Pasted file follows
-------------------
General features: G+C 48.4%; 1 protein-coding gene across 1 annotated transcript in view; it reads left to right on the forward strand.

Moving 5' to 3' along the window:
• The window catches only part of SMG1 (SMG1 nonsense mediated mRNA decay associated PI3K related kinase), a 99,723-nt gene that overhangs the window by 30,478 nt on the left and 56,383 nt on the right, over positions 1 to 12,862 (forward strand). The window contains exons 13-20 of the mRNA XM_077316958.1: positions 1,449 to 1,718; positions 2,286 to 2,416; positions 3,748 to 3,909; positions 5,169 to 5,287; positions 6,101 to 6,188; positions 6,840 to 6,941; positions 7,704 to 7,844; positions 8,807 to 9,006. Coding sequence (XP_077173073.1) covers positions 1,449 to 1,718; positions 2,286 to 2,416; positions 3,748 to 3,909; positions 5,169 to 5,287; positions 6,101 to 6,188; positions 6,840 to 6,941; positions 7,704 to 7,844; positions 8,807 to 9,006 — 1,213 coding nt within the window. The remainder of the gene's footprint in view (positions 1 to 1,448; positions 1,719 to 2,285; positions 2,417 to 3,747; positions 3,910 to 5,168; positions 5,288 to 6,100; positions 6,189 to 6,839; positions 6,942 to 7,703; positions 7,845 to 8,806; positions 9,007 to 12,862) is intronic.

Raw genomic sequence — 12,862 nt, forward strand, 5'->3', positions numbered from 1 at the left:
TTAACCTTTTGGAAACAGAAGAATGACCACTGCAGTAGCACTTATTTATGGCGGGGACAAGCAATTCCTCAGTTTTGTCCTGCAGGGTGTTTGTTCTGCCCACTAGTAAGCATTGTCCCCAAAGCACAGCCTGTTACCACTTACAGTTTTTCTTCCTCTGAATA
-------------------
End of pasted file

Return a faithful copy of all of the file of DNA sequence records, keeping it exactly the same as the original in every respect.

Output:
General features: G+C 48.4%; 1 protein-coding gene across 1 annotated transcript in view; it reads left to right on the forward strand.

Moving 5' to 3' along the window:
• The window catches only part of SMG1 (SMG1 nonsense mediated mRNA decay associated PI3K related kinase), a 99,723-nt gene that overhangs the window by 30,478 nt on the left and 56,383 nt on the right, over positions 1 to 12,862 (forward strand). The window contains exons 13-20 of the mRNA XM_077316958.1: positions 1,449 to 1,718; positions 2,286 to 2,416; positions 3,748 to 3,909; positions 5,169 to 5,287; positions 6,101 to 6,188; positions 6,840 to 6,941; positions 7,704 to 7,844; positions 8,807 to 9,006. Coding sequence (XP_077173073.1) covers positions 1,449 to 1,718; positions 2,286 to 2,416; positions 3,748 to 3,909; positions 5,169 to 5,287; positions 6,101 to 6,188; positions 6,840 to 6,941; positions 7,704 to 7,844; positions 8,807 to 9,006 — 1,213 coding nt within the window. The remainder of the gene's footprint in view (positions 1 to 1,448; positions 1,719 to 2,285; positions 2,417 to 3,747; positions 3,910 to 5,168; positions 5,288 to 6,100; positions 6,189 to 6,839; positions 6,942 to 7,703; positions 7,845 to 8,806; positions 9,007 to 12,862) is intronic.

Raw genomic sequence — 12,862 nt, forward strand, 5'->3', positions numbered from 1 at the left:
TTAACCTTTTGGAAACAGAAGAATGACCACTGCAGTAGCACTTATTTATGGCGGGGACAAGCAATTCCTCAGTTTTGTCCTGCAGGGTGTTTGTTCTGCCCACTAGTAAGCATTGTCCCCAAAGCACAGCCTGTTACCACTTACAGTTTTTCTTCCTCTGAATA